I have been using the same bank branch office for my personal accounts for twenty years. The name on the sign has changed quite a few times, from Nashua Federal Savings to BayBank to BankBoston, to Fleet Bank,and most recently Bank of America, but my accounts have stayed in the same place through the various mergers and acquisitions. In all this time, I've always been able to walk into the bank, pick up a deposit slip in the lobby, fill it out and make a deposit even if I don't happen to have my checkbook with me. I don't, as a matter of fact, tend to carry a checkbook most of the time. I carry a card that has my account numbers on it instead, so I know what numbers to fill in on the deposit slip. On Friday, I found out that while I can still make the deposit, I can't just pick up a deposit slip and fill it out. Not any more.
There are no longer any nice little stacks of deposit slips in the lobby of the bank. One might wonder why that's the case. I certainly did, so I asked. What I was told amazed me. If you are in a branch office in a state other than the state where the account was opened, you now need to use a deposit slip with special coding on it that identifies what state you are making the deposit in, so from now on one needs to give the teller the account information so that she can pick the correct deposit slip and fill it out. And since my branch is just a mile from the state line, if they left a bunch of deposit slips lying around in the lobby someone might (gasp!) take some of them and try to make deposits in a branch in Massachusetts, which would screw everything up. I kid you not. That's the explanation.
Of course, if you are carrying your checkbook with you so that you can use your pre-printed deposit slips, you don't need the special coding; and if you use an ATM you don't even need a deposit slip. But if you walk into the branch sans checkbook, you can't save everyone some time by filling out a generic deposit slip before you get to the teller window. I started to ask, "but don't your computers know what state an account is in, and can't they just print the right information on a generic deposit slip?"... but I had an instinctive feeling that logic and common sense had precious little to do with this situation, so I held back.
But then the most amazing thing happened. The teller offered me a supply of deposit slips to take with me! My jaw dropped. "But, but, but... If you're willing to hand me a bunch of deposit slips to take with me, aren't you worried that I might take them across the state line and make a deposit with the wrong slip? Sure... you've told me not to, but you could have just as easily have put up a little sign on your bin of deposit slips in the lobby that says 'For use in New Hampshire only', or if you think your customers aren't quite intelligent enough to understand that you could say 'For use in this branch only'. You could even print it right there on the slips in big red letters."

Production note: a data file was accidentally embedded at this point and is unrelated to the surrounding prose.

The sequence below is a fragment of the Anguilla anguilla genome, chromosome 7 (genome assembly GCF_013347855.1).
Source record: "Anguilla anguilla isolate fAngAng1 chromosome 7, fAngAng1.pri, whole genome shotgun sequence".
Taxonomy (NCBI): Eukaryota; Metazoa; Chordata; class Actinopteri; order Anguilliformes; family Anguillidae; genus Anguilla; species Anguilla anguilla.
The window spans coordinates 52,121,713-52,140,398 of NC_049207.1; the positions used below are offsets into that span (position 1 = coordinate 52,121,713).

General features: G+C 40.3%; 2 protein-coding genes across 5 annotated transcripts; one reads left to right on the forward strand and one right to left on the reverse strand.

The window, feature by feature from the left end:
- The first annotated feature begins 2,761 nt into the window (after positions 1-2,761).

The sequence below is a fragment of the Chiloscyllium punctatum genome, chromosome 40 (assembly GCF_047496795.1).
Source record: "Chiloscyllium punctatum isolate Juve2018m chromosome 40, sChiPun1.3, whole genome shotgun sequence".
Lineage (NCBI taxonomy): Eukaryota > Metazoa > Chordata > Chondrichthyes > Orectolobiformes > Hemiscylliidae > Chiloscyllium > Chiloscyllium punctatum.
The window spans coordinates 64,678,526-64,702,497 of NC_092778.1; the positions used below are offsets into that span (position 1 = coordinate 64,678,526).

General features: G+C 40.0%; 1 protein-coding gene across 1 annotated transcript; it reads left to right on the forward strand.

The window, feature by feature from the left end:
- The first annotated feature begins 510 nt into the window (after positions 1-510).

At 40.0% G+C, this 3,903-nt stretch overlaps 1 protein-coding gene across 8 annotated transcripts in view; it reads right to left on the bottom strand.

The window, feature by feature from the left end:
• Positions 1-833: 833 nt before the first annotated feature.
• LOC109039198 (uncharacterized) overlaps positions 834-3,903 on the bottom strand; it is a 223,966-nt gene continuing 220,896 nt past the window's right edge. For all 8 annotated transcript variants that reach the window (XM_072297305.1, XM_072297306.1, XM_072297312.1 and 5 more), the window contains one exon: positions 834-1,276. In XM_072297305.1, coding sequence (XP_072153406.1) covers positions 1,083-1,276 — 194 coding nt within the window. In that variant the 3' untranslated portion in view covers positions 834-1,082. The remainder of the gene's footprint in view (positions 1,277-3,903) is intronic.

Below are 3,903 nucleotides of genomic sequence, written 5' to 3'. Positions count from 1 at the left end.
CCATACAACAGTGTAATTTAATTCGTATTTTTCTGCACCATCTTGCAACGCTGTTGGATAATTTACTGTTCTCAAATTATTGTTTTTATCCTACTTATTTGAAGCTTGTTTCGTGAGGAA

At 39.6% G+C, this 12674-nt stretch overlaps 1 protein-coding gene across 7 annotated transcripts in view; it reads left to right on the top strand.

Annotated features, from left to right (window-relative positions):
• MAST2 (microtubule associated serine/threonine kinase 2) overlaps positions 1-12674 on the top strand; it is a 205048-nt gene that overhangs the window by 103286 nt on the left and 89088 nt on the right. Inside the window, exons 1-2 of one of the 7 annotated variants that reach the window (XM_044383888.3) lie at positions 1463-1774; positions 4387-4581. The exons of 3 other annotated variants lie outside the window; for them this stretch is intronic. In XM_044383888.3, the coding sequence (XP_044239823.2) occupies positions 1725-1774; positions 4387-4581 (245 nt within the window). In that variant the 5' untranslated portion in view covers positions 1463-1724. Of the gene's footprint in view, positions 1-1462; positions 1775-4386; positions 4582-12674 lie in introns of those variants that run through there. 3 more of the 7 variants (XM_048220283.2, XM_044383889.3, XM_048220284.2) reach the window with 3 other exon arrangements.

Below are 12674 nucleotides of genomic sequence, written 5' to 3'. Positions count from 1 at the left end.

When the teller tried to come up with an answer, I cut her off. I said "Look, you've managed to find a way to make banking take more of your customers' time than it needs to. I don't think we need to compound that problem here by discussing it at length", and I turned and went out the door. I'm sure it did absolutely no good at all, but it at least felt for a moment like a small victory.
1. Stephan H. Wissel08/29/2005 01:54:45 AM
buh! The poor teller is probably at the same receiving end of this "process improvement" (read: the law of unintended consequences) as you are. By offering you the slips (s)he worked his/her way around the stupidity of the org/policy department just to get scolded by you.
Buy some candy!
2. Alex Wilson08/29/2005 09:23:41 AM
I gave up on commercial banks many years ago. I have dealt with a credit union since 1987 and have never had any issues. I never have been into the main office of this place. I do all my work online, over the phone or via ATM. I do maintain a regular bank account for my old business, but the rules drive me nuts. The other day, I got an inactive account charge from them for $15.
This is where it gets absurd... they claim it costs them money to hold my money when I am not making deposits or withdraws. Hmmm... let me see... I don't give you any transactions, you just generate a statement and somehow that costs you $15.
Okay, I will mail in a meager deposit of $1 tomorrow. Every few months, I will write a check from that account for the various $1 deposits and send it back to my credit union as a deposit. So how much did all that crap cost you to process? But you won't charge me a fee then!
Banks... almost as bad as the goverment when it comes to absurd ways of doing business!
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